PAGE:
Can state con­vert to 100 per­cent re­new­able en­ergy by 2040?

The Denver Post - - PERSPECTIVE -

Re: “Can Colorado re­ally achieve 100 per­cent green en­ergy by 2040?” July 16 Vin­cent Car­roll col­umn.

Vin­cent Car­roll ar­gues Coloradans shouldn’t as­pire to 100 per­cent re­new­ables be­cause we don’t know “what tech­nol­ogy will look like in 23 years.” But our leaders have of­ten helped paved the way for in­no­va­tion. At the time Pres­i­dent John F. Kennedy an­nounced the U.S. would land a man on the moon, no one knew how. Yet we achieved that goal and now live in an age of ac­cel­er­at­ing change.

Colorado con­sumers may need pro­tec­tion, but not from re­new­ables, which have a hori­zon that is less dis­tant than Car­roll sug­gests, but in­stead from pol­icy mak­ers who make decades-long com­mit­ments to po­ten­tially stranded tech­nolo­gies that no one in the fu­ture will want. Where is your 1994 com­puter or cell­phone right now? K.K. Du­vivier, Den­ver

Vin­cent Car­roll, while paint­ing two Colorado con­gres­sional can­di­dates as too op­ti­mistic about green en­ergy, is him­self wildly pes­simistic. He closes by say­ing no one knows what tech­nol­ogy will look like in 23 years. True. But he ob­vi­ously has never glanced at the trend lines. The cost of so­lar and stor­age are con­tin­u­ously fall­ing dra­mat­i­cally. There is no such trend in coal, and even nat­u­ral gas can­not match this price plunge. It is not dra­co­nian gov­ern­ment reg­u­la­tions that are driv­ing this trend, as Car­roll im­plies. It is the mar­ket.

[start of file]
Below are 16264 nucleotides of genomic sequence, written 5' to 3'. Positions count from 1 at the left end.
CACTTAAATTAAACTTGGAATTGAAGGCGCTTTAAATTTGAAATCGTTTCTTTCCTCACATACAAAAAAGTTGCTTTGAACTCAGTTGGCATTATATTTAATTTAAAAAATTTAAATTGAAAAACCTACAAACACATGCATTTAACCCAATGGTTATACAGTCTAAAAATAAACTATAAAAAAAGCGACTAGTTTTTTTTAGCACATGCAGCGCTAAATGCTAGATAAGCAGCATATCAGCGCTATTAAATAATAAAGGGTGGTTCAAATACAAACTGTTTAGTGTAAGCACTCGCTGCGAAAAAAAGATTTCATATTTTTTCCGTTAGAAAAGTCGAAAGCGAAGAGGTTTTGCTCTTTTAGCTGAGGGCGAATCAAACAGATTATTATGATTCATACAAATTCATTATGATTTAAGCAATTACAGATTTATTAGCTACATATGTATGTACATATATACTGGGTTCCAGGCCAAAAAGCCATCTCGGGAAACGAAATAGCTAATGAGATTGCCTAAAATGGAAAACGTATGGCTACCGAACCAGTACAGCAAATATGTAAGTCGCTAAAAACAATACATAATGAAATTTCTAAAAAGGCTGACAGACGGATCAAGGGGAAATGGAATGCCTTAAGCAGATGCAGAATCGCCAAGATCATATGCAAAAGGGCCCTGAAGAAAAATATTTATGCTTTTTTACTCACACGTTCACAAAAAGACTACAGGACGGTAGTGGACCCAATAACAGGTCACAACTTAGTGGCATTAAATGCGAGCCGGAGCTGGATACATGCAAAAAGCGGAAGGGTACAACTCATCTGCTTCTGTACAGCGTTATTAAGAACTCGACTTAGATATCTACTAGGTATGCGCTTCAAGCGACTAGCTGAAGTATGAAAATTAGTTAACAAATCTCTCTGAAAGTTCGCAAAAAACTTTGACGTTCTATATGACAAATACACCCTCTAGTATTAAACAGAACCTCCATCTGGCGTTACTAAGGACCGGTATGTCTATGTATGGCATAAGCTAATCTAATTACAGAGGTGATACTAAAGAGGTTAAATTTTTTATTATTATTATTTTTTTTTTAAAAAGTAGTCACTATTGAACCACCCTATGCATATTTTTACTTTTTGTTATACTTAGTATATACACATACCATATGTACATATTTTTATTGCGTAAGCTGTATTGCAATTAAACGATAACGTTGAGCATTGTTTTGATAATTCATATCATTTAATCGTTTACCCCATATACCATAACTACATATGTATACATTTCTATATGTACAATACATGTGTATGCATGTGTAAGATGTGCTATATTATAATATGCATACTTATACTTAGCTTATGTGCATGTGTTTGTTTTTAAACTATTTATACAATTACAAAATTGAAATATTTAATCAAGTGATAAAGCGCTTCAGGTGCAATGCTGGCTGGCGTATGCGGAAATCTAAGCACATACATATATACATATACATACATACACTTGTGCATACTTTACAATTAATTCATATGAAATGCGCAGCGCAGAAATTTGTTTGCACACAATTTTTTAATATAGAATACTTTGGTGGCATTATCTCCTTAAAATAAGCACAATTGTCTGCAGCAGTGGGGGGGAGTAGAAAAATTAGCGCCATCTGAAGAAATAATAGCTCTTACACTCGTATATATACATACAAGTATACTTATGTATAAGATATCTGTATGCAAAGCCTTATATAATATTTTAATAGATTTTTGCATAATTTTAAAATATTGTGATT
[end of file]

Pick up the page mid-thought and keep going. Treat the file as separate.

Only fos­sil minds refuse to see the demise of fos­sil fu­els. Twenty-three years is plenty of time to prove this. Daniel Macin­nis, Lake­wood

While I’m not as op­ti­mistic as Con­gress­man Jared Po­lis and for­mer state Sen. Michael John­ston are about the prospect of Colorado achiev­ing 100 per­cent green en­ergy by 2040, I’m rea­son­ably con­fi­dent it will hap­pen around the same time that fly­ing cars be­come com­mon­place. I pre­dict that among the var­i­ous chal­lenges faced in achiev­ing th­ese two tech­no­log­i­cal feats will be how to keep the fly­ing cars from be­ing swat­ted out of the sky by the blades of wind tur­bines, as hap­pened to the (by then) ex­tinct birds of prey. And in the more ru­ral ar­eas of our state, I pre­dict there will be the oc­ca­sional story of col­li­sions be­tween fly­ing cars and fly­ing pigs. Dou­glas Fleecs, Gree­ley

Newspapers in English

Newspapers from USA

© PressReader. All rights reserved.